(Oh, I should mention too that I'm not sure that there's a phrase right now that's abused and misused more than "open source." As sympathetic as I am to almost every context where it's used, I've heard a number of otherwise savvy people use it like a magic spell when they simply mean "free" or "non-proprietary." It's starting to work its way under my skin.)

That is all.


I'm intrigued by Kurtz's statement, "When someone steals your work, you HAVE to make a stink." There's a whole world of debate that could emerge from that statement. Also of interest: Metafilter's assertion that Goldman is making a habit of image appropriation. Most fascinating of all, though, is the community retribution you talk about, where multiple people empty the appropriated text of meaning by re-re-reduplication. For some reason it echoes the Grey Tuesday event for me.

This reminds me of when Suzanne Vega took all of the bootleg version's of "Tom's Diner" that people had done over the years and just released them on a CD. She made money (and so did they) off of plagiarizing her song.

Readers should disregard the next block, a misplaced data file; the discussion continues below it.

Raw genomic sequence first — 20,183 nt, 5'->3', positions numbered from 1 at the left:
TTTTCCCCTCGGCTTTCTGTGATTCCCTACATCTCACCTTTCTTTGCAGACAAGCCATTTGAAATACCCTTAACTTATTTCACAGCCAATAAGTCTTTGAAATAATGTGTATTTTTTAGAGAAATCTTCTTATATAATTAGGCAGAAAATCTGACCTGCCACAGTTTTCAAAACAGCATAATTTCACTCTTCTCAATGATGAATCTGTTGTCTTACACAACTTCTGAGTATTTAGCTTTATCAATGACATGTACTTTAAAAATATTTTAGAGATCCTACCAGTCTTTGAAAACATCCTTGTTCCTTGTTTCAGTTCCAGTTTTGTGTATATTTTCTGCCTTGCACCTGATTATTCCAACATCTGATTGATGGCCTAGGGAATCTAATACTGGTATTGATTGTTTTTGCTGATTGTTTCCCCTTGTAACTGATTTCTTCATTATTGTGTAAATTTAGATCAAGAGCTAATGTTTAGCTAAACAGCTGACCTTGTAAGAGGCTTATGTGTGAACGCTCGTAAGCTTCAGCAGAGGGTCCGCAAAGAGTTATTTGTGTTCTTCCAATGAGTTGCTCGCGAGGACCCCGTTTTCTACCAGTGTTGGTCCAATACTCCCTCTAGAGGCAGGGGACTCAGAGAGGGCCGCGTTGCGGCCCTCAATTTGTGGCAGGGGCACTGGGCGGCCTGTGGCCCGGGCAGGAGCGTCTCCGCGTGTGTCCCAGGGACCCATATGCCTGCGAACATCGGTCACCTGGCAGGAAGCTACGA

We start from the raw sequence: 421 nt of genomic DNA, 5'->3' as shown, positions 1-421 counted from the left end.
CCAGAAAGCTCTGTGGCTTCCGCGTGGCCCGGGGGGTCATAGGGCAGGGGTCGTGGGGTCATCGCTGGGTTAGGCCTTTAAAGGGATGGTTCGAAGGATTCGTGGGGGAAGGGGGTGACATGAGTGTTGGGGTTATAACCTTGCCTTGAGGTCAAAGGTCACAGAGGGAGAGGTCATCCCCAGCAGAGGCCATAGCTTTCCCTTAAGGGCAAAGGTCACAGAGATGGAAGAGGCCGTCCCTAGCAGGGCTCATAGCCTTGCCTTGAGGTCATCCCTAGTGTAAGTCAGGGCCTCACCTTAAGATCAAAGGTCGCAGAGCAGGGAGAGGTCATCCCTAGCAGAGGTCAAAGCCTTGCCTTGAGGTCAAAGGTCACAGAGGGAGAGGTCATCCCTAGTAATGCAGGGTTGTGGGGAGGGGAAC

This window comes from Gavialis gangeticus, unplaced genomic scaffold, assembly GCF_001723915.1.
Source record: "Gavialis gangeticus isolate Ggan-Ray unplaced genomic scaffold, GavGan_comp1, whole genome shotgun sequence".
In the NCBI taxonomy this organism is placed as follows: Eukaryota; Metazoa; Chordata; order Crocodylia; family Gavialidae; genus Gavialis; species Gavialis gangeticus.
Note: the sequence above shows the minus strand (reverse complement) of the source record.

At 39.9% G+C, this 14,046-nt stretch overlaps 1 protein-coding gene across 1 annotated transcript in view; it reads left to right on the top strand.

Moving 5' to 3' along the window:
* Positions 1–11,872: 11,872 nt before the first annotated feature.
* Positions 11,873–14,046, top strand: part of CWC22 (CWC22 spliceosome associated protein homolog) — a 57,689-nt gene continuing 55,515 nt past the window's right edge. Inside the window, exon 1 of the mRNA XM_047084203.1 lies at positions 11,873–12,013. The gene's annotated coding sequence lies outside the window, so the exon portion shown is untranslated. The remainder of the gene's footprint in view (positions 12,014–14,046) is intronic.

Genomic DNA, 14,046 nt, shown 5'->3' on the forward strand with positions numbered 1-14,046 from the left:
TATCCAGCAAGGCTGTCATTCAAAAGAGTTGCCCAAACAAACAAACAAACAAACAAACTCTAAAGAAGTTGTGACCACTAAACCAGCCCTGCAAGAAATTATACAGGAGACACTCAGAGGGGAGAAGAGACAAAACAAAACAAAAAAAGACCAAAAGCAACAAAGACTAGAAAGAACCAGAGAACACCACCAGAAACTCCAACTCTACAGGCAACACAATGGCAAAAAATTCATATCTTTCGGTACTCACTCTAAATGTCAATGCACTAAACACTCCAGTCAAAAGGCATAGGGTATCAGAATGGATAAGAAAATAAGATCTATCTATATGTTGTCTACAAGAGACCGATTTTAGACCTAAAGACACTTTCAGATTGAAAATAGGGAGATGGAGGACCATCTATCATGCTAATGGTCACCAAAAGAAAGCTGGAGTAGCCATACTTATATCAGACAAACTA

My position is that if someone plagiarizes your work, you have the right to make a stink if you want, and someone who chooses to do so shouldn't be shamed.

Also, did you see the story about the CBS plagiarism? Egregious.

I first saw this story via del.icio.us; they had a link to you thought we wouldn't notice-- a website dedicated to making a stink.

The argument for avoiding traditional litigation in favor of creating buzz is a strong one (and one implicitly endorsed by Lessig and Anderson). That's what some of the large properties groups (MPAA, RIAA) don't understand: file sharing creates buzz and interest. And, contrary to popular logic, a lot of people who share files end up buying them, or passing them on to someone else to buy, or increasing ticket sales (which increases demand and radio play time)-- while mass piracy is clearly a problem (at Purdue we have a few students who can measure their downloaded files by the tera byte), common file sharing almost equates to free advertising.